It was another difficult quarter for Dish, with revenue and net income continuing to slide and pay-TV subscriber numbers ever on the decline. Spectrum might have been Dish's ace in the hole at one time. But, with the core satellite business weighing so heavily on the company's balance sheet, it's not clear that even Dish's spectrum holdings can overcome its otherwise sagging fortunes, particularly where merger or acquisition considerations are concerned.
Analysts from MoffettNathanson LLC put it this way: "Dish reported results that suggest that its satellite TV business is now shrinking by 8.4% (by subscribers, excluding hurricane impacts), 4.3% by revenue, and 9.7% by EBITDA. 'Recurring EBITDA' is falling by a horrific 17.3%. Who would sign up for that?"
Dish Network LLC (Nasdaq: DISH) CEO Charlie Ergen, unsurprisingly, has a different perspective. Ergen continues to tout the value of the company's spectrum, while also suggesting that Dish's move to an over-the-top platform with Sling TV was a smart way to target a generation of viewers that have migrated away from traditional pay-TV services.
Unfortunately, those consumers who have selected Sling TV so far aren't having a positive financial impact on the company. Instead, between the cost of programming and the low Sling TV price tag, they're killing off profit margins. It may be cheaper to acquire OTT customers for Dish, thereby temporarily making the earnings mix appear brighter. But ultimately the total value of the company's pay-TV business is shrinking rapidly as higher-paying satellite customers flee for other market alternatives. (See Analysts: Dish Is in Dire Straits.)
As for spectrum, Ergen argues that Dish's portfolio gives it important flexibility for the future. Where some operators are focused on fiber densification, Ergen suggests that spectrum is the better asset, calling it "another bullet in the gun long term" and noting that it will be easier for operators to densify their wireline networks later if needed than it will be to acquire new spectrum capacity. Without speculating too far, Ergen also paints the latest failure of a merger between Sprint Corp. (NYSE: S) and T-Mobile US Inc. as a possible positive outcome for Dish, giving his company perhaps a "few more options" for a future spectrum deal.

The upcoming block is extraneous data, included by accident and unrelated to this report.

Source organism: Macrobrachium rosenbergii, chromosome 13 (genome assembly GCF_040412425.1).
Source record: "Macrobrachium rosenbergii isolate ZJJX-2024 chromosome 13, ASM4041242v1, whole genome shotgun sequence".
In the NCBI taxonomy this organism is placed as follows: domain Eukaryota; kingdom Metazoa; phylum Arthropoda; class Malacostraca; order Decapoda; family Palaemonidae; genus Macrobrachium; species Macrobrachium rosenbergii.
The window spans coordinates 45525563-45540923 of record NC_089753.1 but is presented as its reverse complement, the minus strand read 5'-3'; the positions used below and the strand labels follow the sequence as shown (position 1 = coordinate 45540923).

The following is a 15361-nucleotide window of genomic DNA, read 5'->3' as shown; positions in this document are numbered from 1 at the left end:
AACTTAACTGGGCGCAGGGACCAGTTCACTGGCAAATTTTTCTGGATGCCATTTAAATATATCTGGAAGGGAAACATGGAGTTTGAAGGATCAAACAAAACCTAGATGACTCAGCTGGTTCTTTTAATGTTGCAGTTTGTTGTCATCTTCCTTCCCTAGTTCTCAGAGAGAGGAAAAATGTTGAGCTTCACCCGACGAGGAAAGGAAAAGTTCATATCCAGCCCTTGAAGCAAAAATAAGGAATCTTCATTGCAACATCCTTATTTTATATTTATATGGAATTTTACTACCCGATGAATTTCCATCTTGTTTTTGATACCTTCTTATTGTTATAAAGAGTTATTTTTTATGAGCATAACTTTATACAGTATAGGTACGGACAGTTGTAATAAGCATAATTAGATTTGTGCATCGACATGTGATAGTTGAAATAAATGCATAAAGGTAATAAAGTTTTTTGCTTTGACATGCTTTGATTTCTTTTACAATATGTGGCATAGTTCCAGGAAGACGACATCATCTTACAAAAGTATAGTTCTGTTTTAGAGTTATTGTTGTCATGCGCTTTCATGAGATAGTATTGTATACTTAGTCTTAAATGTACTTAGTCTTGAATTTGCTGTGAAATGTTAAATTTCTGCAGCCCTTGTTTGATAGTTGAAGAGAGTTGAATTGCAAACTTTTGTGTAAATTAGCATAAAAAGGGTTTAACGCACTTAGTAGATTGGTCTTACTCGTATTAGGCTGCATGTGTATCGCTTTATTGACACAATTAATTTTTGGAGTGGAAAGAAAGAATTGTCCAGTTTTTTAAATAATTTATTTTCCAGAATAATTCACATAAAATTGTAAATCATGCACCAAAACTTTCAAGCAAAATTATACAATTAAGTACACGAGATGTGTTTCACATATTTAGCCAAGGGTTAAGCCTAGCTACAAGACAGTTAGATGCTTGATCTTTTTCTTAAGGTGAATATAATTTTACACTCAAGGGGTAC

Ergen points out that as Dish builds out its own wireless network, the focus is on a new paradigm where connectivity applies not just to people but to things, and that Dish, unlike legacy carriers, can treat wireless as a "blank sheet of paper."
However, Dish is entirely unproven as a wireless network operator, and where it might once have hoped for help from a partner, time is running out for the service provider to do anything but go it alone. Dish is required by the Federal Communications Commission (FCC) to develop new wireless infrastructure with its spectrum by March, 2020. (See Dish's 5G Plans Should Rouse Cablecos and Dish, Amazon Talk Wireless Tie-Up – Report .)
Total Dish revenue for the third quarter reached $3.58 billion, down from $3.77 billion a year ago, with net income dropping to $297 million from $318 million in the year-ago quarter. Excluding subscriber losses attributed to the hurricane disasters in Q3, Dish also shed approximately 129,000 pay-TV customers in the three-month period. Dish doesn't separate out Sling TV subscribers from its satellite subs, so the loss of traditional, higher-paying customers is likely higher with Sling TV gains added in.
Dish now has a total of 13.2 million pay-TV subscribers. Wireless customers? Those won't come on board until after Dish's network is built in 2020.
— Mari Silbey, Senior Editor, Cable/Video, Light Reading